Game Management Cost A&M
One of the biggest issues spread teams have is clock management when they're tasked with closing out a game. Often spread teams can't bleed clock because they practice and play at a tempo that doesn't allow them to slow down.
Sunday nights monumental Aggie meltdown can trace part of its landslide fourth quarter to the A&M failure to adjust to game situations. Let's remember, coaches, are paid to win games, style points and marriage to systems can get them beat. For A&M the object of the trip to Los Angeles was to win the game first and foremost, but by the fourth quarter, A&M was in closer mode. The Aggies had roughly thirteen minutes to hold on to a twenty point lead, but they didn't play like a team with a lead.
With a freshman quarterback in his first road game, thrust into game action due to injury, Noel Mazzone didn't protect Kellen Mond. Instead, he put the game on his shoulders. Mond finished the game 3 of 17 passing. By the time the fourth quarter rolled around, he was 1 for 8 and struggling passing the ball. A&M also had two 100 yard rushers in the backfield.
With just over eight minutes left in the fourth, A&M held on to a thirteen point lead, and UCLA was coming on. Eight minutes is an eternity and add into that UCLA's two timeouts; the game was far from over.
On A&M's next series the Aggies ran eight offensive plays, five passes, and three runs. They completed one of the five throws. The clock ran after five of A&M eight plays in the drive, which ended in a missed field goal. With a running game clock, the Aggies snapped the ball with ten or more seconds three times, including once with 23 seconds. All told, the Aggies gave UCLA almost a full minute of game time because of their hurry. The issue was so apparent that the Fox broadcast ran the play clock on its lower 3rd graphic beginning on the 3rd play of the series. Typically the play clock pops up once it runs under ten seconds, but Fox began running the graphic from 40, I suspect to illustrate the point. The Aggies punted the ball with 4:44 left, using just over 3 minutes of game time.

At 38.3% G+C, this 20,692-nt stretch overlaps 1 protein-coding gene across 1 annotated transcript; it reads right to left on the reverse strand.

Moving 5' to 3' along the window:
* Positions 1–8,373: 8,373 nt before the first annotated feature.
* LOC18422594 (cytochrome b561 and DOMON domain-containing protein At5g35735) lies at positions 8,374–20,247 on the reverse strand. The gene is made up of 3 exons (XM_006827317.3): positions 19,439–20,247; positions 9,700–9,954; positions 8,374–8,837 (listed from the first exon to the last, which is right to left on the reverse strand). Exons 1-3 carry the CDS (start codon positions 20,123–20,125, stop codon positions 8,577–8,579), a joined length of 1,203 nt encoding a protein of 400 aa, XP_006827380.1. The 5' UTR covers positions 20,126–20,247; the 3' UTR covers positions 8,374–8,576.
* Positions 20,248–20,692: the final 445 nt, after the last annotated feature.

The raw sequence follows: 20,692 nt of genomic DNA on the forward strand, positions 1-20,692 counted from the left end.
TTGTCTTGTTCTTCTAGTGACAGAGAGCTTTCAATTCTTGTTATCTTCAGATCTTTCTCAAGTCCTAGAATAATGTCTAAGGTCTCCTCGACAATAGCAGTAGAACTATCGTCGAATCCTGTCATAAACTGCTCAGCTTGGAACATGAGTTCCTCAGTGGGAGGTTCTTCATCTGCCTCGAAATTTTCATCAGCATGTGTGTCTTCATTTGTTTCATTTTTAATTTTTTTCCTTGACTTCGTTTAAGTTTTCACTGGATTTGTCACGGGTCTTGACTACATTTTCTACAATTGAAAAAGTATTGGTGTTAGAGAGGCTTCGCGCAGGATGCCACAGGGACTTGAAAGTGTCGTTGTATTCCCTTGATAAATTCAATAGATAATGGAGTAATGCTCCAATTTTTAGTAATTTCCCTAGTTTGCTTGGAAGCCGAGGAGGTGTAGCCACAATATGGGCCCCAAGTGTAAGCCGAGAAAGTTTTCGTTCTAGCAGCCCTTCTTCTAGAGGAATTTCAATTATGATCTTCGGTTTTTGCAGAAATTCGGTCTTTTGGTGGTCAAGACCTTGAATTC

The Aggies next drive was worse, the Aggie lead was down to just six points, and Josh Rosen was on fire. A&M's response, three plays, two of which were passes. A&M completed neither pass and ran exactly 24 seconds of game clock.
A&M gift wrapped a two-minute drill back to the Bruins. UCLA only needed a little over a minute of game time to score the go ahead touchdown.
From the A&M's last drive of the 3rd quarter on, the Aggies left just under three minutes of game clock to the Bruins because of their hurry to snap the ball. If A&M lets the play clock bleed to under five or even ten seconds, they drain the clock. In A&M's last ten player, encompassing their final two drive, Aggie plays calling led to a stopped clock on four of ten plays. Even if A&M doesn't gain a yard if the Aggies can drain another 30 plus seconds in each series, UCLA would've been forced to alter its approach. Instead, A&M gave UCLA easily five minutes of clock time because the Aggies couldn't adjust their clock management style.